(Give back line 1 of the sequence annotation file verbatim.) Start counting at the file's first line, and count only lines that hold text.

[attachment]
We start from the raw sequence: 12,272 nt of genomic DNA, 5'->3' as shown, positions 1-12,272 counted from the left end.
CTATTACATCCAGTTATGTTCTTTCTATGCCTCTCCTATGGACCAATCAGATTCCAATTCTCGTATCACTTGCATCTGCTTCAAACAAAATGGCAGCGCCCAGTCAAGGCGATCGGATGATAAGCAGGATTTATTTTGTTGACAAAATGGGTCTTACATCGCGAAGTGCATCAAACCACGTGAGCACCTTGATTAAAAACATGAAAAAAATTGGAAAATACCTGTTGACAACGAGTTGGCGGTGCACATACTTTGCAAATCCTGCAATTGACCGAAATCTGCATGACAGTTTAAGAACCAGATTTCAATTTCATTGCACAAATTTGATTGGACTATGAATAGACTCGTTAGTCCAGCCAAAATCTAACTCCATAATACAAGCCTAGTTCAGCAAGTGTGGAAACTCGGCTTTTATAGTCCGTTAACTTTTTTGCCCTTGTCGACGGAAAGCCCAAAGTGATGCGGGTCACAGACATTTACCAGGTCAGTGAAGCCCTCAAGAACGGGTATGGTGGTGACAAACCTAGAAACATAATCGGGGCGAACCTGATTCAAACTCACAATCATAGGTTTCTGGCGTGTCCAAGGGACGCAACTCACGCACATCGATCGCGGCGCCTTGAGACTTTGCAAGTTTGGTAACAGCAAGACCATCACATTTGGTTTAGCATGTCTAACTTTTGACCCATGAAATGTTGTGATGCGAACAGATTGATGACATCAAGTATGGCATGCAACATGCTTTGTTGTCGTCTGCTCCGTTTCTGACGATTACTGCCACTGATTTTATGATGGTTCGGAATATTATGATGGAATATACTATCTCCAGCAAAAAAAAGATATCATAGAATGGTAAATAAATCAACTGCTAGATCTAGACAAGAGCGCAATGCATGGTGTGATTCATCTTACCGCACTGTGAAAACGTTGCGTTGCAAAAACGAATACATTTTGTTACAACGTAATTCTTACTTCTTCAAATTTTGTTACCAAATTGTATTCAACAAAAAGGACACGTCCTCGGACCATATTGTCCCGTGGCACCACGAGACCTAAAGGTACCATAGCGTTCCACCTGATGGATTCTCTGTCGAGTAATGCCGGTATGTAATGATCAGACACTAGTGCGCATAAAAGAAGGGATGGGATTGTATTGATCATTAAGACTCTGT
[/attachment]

We start from the raw sequence: 12,272 nt of genomic DNA, 5'->3' as shown, positions 1-12,272 counted from the left end.